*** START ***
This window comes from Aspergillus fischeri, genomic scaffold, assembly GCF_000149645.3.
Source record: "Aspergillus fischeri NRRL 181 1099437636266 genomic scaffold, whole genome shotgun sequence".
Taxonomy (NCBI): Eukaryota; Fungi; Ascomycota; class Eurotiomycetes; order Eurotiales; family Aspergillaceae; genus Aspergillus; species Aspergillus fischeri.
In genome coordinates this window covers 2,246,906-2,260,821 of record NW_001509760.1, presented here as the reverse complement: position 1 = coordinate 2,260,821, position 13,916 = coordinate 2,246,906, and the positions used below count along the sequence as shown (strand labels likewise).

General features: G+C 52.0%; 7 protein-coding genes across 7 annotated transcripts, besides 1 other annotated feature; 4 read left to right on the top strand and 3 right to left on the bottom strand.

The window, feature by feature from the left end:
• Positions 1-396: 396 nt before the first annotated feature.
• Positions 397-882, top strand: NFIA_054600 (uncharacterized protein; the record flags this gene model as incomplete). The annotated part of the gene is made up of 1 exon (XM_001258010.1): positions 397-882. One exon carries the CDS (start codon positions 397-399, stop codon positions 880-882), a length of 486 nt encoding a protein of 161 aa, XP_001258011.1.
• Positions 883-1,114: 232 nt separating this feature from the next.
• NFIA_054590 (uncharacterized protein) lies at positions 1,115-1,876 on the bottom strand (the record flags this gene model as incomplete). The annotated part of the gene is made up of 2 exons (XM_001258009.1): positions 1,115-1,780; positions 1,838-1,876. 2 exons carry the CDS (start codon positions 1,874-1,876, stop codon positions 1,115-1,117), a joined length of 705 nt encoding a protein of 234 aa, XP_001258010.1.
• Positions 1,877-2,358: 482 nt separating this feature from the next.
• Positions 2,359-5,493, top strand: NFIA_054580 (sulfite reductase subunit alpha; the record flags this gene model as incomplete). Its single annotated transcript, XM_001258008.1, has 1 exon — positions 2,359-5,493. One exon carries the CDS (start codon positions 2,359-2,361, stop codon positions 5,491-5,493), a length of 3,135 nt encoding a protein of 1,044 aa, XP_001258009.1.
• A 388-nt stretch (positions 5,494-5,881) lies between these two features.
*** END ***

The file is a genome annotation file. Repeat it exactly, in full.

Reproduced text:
This window comes from Aspergillus fischeri, genomic scaffold, assembly GCF_000149645.3.
Source record: "Aspergillus fischeri NRRL 181 1099437636266 genomic scaffold, whole genome shotgun sequence".
Taxonomy (NCBI): Eukaryota; Fungi; Ascomycota; class Eurotiomycetes; order Eurotiales; family Aspergillaceae; genus Aspergillus; species Aspergillus fischeri.
In genome coordinates this window covers 2,246,906-2,260,821 of record NW_001509760.1, presented here as the reverse complement: position 1 = coordinate 2,260,821, position 13,916 = coordinate 2,246,906, and the positions used below count along the sequence as shown (strand labels likewise).

General features: G+C 52.0%; 7 protein-coding genes across 7 annotated transcripts, besides 1 other annotated feature; 4 read left to right on the top strand and 3 right to left on the bottom strand.

The window, feature by feature from the left end:
• Positions 1-396: 396 nt before the first annotated feature.
• Positions 397-882, top strand: NFIA_054600 (uncharacterized protein; the record flags this gene model as incomplete). The annotated part of the gene is made up of 1 exon (XM_001258010.1): positions 397-882. One exon carries the CDS (start codon positions 397-399, stop codon positions 880-882), a length of 486 nt encoding a protein of 161 aa, XP_001258011.1.
• Positions 883-1,114: 232 nt separating this feature from the next.
• NFIA_054590 (uncharacterized protein) lies at positions 1,115-1,876 on the bottom strand (the record flags this gene model as incomplete). The annotated part of the gene is made up of 2 exons (XM_001258009.1): positions 1,115-1,780; positions 1,838-1,876. 2 exons carry the CDS (start codon positions 1,874-1,876, stop codon positions 1,115-1,117), a joined length of 705 nt encoding a protein of 234 aa, XP_001258010.1.
• Positions 1,877-2,358: 482 nt separating this feature from the next.
• Positions 2,359-5,493, top strand: NFIA_054580 (sulfite reductase subunit alpha; the record flags this gene model as incomplete). Its single annotated transcript, XM_001258008.1, has 1 exon — positions 2,359-5,493. One exon carries the CDS (start codon positions 2,359-2,361, stop codon positions 5,491-5,493), a length of 3,135 nt encoding a protein of 1,044 aa, XP_001258009.1.
• A 388-nt stretch (positions 5,494-5,881) lies between these two features.